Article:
Hitman: Blood Money
Developer: IO Interactive
Publisher: Eidos
Release Date: Out Now
Players: 1
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The stealthy death dealings of Agent 47 return for yet another gory outing in Hitman: Blood Money, and this time the hard-hitting franchise also makes the next-generation crossover via Microsoft’s Xbox 360. So, beyond the obvious aesthetic draw of the 360’s power, how well does the latest Eidos and IO Interactive series addition perform in terms of evolving and improving a tried and tested assassination formula?

The Hitman games have always delivered solid and believable content in both gameplay and narrative, and Blood Money ramps up that quality through intriguing level designs, a compelling storyline, and instances of perversely involving player interaction. Blood Money’s plot structure revolves around mission-based flashbacks that trace the deadly actions of Agent 47 across a number of chronologically ordered ‘hits’. Explanatory plot-defining cut scenes stagger the re-enacted missions, and are played out between an intrigued journalist and a wheelchair-bound and heavily scarred individual who’s steadily feeding him clues as to the possible identity and whereabouts of the notorious and near mythical Agent 47. Apologies must be issued for the relative brevity of this review’s narrative description, but to reveal more than such a basic outline would taint an otherwise commanding storyline that will certainly add extra fuel to the fires of player immersion.

Aesthetic presentation is considerably stronger than in previous Hitman editions, and the obvious performance power of the 360 is certainly evident - though its influence across the game’s visuals is initially laboured, only gradually gathering momentum after a few completed missions. Sadly, the next-gen visual flare is dulled somewhat by moments of inexplicable jagging and also incomprehensible collision detection that sees NPCs annoyingly moving and shooting through supposed covering objects. For the most part, though, level construction is superb, character detail is excellent, ambience and atmosphere are, by turns, subtle and pressing, and the series’ trademark ragdoll physics are shockingly explosive and bloody. Game sound and music continues the solid quality seen throughout the Hitman series and, from the haunting chords of the title screen’s Ave Marie, it’s more than obvious that developers IO Interactive and long-time composer Jesper Kyd have once again invested mood and motivation into the score rather than merely tagging it on as hollow accompaniment. Character voice acting is typically well executed, and it’s also pleasing to note that David Bateson (resident voice of Agent 47) makes a welcome return to the Hitman fold amid the industry’s current ‘Hollywood’ tendencies. Peripheral sounds such as gunfire, atmospheric NPC chatter, etc, are all thoroughly believable and manage to add to Blood Money’s general level of tension.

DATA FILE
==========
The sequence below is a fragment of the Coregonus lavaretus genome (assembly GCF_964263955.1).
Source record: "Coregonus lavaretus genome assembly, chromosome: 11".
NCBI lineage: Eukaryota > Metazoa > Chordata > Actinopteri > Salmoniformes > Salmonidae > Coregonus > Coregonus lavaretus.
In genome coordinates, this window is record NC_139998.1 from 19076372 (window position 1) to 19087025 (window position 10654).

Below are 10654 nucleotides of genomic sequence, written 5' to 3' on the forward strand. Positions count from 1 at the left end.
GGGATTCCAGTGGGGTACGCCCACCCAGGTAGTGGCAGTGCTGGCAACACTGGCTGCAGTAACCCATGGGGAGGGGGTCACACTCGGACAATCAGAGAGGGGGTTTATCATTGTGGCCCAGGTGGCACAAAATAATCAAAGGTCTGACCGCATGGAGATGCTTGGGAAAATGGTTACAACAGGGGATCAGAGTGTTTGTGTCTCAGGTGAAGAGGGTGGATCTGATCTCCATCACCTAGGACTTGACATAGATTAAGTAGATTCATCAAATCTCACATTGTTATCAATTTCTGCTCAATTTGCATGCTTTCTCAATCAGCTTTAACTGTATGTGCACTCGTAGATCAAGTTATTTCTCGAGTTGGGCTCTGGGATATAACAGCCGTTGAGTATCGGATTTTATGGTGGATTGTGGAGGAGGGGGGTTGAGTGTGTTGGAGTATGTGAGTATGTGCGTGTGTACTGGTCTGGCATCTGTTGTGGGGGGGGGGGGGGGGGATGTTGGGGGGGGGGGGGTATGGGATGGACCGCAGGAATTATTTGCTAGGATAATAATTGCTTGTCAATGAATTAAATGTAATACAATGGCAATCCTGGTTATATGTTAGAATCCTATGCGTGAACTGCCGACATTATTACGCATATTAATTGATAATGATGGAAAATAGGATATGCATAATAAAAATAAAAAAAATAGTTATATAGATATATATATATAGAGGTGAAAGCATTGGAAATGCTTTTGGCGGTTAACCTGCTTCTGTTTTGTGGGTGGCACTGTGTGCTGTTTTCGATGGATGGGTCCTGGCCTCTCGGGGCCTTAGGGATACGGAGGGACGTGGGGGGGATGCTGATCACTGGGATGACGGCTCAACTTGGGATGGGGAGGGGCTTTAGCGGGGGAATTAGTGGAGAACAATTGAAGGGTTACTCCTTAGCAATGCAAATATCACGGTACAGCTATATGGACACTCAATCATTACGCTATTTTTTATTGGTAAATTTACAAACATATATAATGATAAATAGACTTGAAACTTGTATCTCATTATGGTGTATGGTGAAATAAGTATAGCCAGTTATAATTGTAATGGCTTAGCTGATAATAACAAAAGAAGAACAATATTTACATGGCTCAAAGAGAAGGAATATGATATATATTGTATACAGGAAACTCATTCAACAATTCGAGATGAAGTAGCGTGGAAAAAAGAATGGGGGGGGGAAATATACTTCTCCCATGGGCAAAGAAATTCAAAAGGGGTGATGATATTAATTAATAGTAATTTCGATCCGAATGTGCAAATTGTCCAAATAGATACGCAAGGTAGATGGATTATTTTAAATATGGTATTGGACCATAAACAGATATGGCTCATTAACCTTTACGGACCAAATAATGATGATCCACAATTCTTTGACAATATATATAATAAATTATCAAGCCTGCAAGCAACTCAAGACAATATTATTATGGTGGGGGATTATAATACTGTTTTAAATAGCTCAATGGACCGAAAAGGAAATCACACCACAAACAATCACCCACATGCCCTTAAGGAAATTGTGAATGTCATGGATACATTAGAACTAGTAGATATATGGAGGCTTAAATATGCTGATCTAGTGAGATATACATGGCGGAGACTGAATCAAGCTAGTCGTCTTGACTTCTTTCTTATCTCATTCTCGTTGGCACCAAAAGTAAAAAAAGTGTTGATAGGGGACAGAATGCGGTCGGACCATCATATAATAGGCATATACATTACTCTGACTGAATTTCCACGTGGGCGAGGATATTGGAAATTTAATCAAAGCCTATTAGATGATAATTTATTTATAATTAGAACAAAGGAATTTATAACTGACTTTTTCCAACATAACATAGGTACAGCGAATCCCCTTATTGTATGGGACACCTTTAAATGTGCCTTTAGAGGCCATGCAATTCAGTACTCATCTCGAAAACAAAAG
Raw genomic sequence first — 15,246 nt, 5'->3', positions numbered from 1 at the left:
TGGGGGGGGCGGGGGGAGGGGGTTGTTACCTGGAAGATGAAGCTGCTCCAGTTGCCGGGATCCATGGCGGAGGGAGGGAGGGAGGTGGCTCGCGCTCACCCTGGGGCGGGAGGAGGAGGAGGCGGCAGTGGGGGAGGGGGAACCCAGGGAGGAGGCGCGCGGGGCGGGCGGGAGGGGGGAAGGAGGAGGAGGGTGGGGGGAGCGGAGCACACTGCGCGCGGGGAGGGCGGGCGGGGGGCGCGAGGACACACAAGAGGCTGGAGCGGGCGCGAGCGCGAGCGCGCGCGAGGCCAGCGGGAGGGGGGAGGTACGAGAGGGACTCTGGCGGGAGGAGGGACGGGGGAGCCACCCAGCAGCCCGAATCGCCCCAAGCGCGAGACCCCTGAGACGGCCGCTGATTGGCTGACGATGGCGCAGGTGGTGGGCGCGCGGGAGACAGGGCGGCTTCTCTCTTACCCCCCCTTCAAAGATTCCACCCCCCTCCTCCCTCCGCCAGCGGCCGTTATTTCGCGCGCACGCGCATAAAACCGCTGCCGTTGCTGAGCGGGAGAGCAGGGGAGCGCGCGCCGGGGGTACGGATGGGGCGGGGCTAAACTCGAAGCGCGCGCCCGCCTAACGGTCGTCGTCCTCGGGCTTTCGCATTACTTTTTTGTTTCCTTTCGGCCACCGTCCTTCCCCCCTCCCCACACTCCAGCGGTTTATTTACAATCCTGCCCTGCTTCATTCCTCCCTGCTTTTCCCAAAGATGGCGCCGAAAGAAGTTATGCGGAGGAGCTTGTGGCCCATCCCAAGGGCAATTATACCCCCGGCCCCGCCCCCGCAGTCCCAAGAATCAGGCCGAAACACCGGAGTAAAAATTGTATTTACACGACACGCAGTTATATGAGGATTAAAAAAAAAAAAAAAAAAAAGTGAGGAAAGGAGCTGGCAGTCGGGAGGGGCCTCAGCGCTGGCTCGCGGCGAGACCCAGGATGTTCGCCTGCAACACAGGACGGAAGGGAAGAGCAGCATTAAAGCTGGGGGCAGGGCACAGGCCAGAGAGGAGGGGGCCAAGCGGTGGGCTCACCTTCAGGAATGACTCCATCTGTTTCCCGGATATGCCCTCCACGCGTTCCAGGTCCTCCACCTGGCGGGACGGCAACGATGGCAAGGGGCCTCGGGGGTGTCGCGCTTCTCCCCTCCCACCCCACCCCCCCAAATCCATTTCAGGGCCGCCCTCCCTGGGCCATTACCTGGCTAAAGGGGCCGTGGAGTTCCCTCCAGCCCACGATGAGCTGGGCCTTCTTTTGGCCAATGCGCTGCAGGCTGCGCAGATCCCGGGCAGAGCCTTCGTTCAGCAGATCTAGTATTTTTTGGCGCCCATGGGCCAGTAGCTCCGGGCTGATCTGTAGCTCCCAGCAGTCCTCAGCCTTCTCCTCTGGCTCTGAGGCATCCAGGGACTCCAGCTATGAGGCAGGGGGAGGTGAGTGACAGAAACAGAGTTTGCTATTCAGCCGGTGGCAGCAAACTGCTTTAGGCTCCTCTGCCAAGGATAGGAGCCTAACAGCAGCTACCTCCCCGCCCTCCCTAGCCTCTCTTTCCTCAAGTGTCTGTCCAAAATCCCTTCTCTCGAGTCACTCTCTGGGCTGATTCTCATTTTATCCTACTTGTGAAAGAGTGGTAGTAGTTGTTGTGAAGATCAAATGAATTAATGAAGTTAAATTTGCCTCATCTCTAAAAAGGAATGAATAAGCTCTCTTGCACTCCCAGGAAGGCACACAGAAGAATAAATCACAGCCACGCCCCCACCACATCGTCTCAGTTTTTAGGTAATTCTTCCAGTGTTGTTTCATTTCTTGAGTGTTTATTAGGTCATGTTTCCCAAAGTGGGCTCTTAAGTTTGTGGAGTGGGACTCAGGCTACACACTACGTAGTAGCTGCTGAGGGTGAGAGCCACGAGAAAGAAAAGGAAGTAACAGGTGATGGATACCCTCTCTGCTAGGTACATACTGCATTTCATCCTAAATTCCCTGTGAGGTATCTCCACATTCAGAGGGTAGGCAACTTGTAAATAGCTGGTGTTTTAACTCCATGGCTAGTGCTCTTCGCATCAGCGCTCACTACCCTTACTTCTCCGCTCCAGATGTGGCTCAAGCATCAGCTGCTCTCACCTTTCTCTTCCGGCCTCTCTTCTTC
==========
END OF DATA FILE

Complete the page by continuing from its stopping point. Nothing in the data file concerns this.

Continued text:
Gameplay has always been the central factor of accomplishment inherent throughout the Hitman series, and Blood Money certainly lives up to prior releases in that regard while also integrating some fresh elements to expand the experience. Most notable of these new additions is a monetarily influenced ‘Notoriety’ level that amasses from mission to mission based on such attributes as efficient single-minded stealth over obvious mass murder, blown covers, civilians killed, alarms raised, times caught on security camera, etc. Following mission completions, the player is shown a list of stats relating to the aforementioned Notoriety and also a bar that fills from 1 to 100. The overall banked fee for the mission - determined by performance - can then be used to implement bribes to eyewitnesses and police officials in possession of evidence in order to keep Notoriety down, if so desired. Of course, higher Notoriety means that Agent 47’s bald pate and barcode-tattooed neck will be all the more recognisable as the game progresses, which helps promote a sense of quiet execution that strictly adheres to mission parameters. Banked funds can also be used to purchase tiered weapon upgrades and miscellaneous items, such as scopes, silencers, infrared laser sights, rifle butts, custom ammo, medicine, and lock picks. The series’ established way of weapon procurement is still in place, and anything carried from a mission or stored mid-mission in an ICA container (International Contract Agency) is safely stored for later selection via 47’s shadowy hideout.

In-game action in Blood Money is undeniably faithful to Hitman’s well-worn formula of considered movement, careful monitoring of targets, painstaking timing, and savage end results. It may not improve upon these elements with particular gusto, but Blood Money certainly holds true to their guiding success with some extremely taut moments of white-knuckle tension and gameplay-induced shock.